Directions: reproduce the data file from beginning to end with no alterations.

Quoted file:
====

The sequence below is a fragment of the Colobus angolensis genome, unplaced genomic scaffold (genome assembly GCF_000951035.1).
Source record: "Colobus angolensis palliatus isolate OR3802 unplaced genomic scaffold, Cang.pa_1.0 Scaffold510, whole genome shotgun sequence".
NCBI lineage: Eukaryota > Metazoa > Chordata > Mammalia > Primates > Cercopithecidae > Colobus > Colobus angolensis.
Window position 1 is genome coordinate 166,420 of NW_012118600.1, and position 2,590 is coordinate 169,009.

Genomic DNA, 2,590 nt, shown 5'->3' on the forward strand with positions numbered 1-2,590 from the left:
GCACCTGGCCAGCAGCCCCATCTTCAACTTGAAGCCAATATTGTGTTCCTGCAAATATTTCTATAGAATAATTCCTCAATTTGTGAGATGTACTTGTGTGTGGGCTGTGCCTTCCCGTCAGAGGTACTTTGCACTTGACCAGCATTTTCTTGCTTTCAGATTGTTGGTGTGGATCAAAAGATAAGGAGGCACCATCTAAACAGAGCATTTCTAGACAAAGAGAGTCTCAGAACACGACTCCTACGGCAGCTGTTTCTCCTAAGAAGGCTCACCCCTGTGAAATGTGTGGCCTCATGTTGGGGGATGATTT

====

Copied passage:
The sequence below is a fragment of the Colobus angolensis genome, unplaced genomic scaffold (genome assembly GCF_000951035.1).
Source record: "Colobus angolensis palliatus isolate OR3802 unplaced genomic scaffold, Cang.pa_1.0 Scaffold510, whole genome shotgun sequence".
NCBI lineage: Eukaryota > Metazoa > Chordata > Mammalia > Primates > Cercopithecidae > Colobus > Colobus angolensis.
Window position 1 is genome coordinate 166,420 of NW_012118600.1, and position 2,590 is coordinate 169,009.

Genomic DNA, 2,590 nt, shown 5'->3' on the forward strand with positions numbered 1-2,590 from the left:
GCACCTGGCCAGCAGCCCCATCTTCAACTTGAAGCCAATATTGTGTTCCTGCAAATATTTCTATAGAATAATTCCTCAATTTGTGAGATGTACTTGTGTGTGGGCTGTGCCTTCCCGTCAGAGGTACTTTGCACTTGACCAGCATTTTCTTGCTTTCAGATTGTTGGTGTGGATCAAAAGATAAGGAGGCACCATCTAAACAGAGCATTTCTAGACAAAGAGAGTCTCAGAACACGACTCCTACGGCAGCTGTTTCTCCTAAGAAGGCTCACCCCTGTGAAATGTGTGGCCTCATGTTGGGGGATGATTT